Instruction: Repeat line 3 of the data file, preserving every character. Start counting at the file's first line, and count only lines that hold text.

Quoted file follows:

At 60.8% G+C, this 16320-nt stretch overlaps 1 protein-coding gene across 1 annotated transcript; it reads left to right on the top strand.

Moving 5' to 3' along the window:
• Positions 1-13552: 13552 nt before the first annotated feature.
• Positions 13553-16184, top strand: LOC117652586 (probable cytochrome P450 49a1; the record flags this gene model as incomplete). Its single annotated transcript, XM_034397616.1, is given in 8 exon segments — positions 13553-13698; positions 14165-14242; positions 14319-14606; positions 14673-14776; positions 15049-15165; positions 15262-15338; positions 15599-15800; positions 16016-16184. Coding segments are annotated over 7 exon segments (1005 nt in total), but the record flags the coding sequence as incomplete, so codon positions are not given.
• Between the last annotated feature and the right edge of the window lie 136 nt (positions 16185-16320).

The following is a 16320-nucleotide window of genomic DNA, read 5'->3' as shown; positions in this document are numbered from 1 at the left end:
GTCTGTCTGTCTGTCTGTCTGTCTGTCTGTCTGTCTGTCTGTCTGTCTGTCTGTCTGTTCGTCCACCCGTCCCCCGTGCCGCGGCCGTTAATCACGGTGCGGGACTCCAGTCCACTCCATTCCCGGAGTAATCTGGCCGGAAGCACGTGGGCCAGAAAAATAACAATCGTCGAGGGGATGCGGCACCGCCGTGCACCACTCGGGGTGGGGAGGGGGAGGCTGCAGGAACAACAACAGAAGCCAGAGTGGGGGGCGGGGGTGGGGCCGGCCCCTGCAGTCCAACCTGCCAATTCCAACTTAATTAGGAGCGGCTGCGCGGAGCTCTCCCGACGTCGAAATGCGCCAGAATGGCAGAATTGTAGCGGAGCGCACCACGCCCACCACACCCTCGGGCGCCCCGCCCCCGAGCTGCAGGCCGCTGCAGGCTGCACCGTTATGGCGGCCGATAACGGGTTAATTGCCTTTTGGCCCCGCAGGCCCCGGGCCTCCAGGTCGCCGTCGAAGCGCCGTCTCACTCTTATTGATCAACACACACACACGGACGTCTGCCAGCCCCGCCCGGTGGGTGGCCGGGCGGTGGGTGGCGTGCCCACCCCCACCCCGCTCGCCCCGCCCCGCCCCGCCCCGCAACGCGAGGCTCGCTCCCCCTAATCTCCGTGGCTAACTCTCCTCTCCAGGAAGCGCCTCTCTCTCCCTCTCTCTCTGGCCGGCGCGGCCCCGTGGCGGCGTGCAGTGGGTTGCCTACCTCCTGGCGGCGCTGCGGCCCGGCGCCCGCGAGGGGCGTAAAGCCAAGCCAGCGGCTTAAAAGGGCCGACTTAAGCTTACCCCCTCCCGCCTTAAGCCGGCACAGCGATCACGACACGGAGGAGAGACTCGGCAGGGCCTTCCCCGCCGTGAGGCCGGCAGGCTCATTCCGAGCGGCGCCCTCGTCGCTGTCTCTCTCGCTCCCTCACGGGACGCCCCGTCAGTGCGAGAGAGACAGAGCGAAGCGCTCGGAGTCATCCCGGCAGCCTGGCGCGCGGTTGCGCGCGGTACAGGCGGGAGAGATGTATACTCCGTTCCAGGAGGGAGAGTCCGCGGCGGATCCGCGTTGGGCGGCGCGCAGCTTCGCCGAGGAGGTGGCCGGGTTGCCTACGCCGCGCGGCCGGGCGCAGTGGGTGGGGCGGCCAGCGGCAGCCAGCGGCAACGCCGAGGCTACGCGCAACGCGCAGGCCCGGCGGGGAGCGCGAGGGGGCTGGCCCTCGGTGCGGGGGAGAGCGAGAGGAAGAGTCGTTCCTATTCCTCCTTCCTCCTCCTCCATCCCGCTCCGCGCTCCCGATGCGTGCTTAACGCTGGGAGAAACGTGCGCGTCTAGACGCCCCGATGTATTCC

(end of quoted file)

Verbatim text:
• Positions 1-13552: 13552 nt before the first annotated feature.